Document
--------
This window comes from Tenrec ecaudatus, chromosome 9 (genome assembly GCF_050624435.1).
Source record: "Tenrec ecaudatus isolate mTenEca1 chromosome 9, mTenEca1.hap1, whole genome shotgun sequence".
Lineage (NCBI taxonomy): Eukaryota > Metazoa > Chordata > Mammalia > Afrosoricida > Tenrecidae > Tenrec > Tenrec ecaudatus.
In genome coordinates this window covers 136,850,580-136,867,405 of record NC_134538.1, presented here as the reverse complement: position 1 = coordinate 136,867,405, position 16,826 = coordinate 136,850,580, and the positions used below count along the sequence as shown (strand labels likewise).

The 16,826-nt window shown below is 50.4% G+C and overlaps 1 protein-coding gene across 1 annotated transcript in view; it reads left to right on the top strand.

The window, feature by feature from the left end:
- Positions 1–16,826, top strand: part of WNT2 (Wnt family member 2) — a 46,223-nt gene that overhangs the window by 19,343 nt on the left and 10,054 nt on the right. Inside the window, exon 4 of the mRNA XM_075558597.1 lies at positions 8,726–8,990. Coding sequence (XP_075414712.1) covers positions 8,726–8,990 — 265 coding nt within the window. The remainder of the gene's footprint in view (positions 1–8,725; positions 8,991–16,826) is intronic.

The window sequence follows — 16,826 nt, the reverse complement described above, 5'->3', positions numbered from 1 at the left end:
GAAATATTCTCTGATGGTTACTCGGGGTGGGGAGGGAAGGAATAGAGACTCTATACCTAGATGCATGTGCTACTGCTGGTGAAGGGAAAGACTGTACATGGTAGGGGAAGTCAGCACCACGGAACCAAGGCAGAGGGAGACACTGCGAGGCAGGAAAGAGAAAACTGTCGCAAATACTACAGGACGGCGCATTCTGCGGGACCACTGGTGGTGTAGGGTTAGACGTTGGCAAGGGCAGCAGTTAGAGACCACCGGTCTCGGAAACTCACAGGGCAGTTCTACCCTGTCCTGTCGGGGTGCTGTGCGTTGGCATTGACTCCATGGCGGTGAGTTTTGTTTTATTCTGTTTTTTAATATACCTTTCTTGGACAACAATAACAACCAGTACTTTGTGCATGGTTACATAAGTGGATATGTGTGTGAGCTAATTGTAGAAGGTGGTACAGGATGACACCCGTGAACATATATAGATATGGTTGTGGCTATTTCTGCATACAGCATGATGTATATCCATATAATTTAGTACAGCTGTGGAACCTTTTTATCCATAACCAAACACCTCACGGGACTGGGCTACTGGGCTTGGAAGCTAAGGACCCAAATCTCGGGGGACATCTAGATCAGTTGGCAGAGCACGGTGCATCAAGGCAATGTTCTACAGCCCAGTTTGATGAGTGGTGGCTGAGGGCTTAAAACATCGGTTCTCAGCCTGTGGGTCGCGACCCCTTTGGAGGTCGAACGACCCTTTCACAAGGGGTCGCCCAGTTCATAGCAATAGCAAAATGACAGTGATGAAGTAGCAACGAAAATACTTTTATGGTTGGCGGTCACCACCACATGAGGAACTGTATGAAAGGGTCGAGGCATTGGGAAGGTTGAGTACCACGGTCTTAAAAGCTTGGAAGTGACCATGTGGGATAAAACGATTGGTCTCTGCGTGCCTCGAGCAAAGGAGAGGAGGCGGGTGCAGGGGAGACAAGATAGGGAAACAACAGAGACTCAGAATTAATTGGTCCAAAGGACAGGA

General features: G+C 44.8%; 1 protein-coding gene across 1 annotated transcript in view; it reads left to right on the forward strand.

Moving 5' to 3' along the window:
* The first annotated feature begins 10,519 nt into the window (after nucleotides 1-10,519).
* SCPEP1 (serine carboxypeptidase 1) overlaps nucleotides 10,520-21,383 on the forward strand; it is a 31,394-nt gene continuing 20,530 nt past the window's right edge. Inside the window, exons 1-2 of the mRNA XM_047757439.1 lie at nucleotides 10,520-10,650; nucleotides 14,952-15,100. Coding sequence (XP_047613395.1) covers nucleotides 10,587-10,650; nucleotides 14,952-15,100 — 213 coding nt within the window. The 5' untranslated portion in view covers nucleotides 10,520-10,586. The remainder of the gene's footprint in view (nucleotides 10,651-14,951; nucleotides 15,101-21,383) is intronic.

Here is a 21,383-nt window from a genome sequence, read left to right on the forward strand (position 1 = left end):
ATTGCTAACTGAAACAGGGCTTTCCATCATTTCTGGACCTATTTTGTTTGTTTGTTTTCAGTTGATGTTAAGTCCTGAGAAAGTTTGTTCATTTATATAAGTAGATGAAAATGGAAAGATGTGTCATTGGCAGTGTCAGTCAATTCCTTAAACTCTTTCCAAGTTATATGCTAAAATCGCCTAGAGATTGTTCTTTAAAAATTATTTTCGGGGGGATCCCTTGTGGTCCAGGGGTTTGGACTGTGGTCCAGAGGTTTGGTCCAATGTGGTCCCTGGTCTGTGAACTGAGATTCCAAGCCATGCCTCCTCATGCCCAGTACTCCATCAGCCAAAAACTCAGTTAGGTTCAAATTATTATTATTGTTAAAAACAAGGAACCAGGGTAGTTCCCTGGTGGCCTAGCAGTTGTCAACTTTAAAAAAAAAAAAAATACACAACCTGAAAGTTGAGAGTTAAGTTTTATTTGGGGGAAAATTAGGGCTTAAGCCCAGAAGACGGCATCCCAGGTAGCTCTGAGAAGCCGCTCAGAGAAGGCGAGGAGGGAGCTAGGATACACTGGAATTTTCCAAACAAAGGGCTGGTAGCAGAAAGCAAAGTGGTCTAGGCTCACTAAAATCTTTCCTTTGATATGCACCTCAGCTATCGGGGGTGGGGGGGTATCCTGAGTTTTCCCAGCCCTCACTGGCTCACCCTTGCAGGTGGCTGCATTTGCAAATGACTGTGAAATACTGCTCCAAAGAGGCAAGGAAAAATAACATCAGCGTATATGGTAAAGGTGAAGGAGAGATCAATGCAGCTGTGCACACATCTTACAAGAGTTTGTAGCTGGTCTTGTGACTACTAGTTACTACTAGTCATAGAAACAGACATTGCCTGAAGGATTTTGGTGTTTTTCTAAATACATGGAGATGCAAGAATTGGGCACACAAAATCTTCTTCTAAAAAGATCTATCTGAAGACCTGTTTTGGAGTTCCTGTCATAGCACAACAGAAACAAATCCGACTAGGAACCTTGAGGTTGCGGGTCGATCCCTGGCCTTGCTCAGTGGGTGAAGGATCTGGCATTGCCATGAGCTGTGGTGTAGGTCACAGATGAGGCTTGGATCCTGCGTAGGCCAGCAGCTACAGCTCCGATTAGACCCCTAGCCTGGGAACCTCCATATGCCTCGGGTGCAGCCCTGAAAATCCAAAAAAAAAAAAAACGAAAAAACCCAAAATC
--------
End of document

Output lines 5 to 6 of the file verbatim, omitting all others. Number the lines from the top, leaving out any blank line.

The 16,826-nt window shown below is 50.4% G+C and overlaps 1 protein-coding gene across 1 annotated transcript in view; it reads left to right on the top strand.

The window, feature by feature from the left end: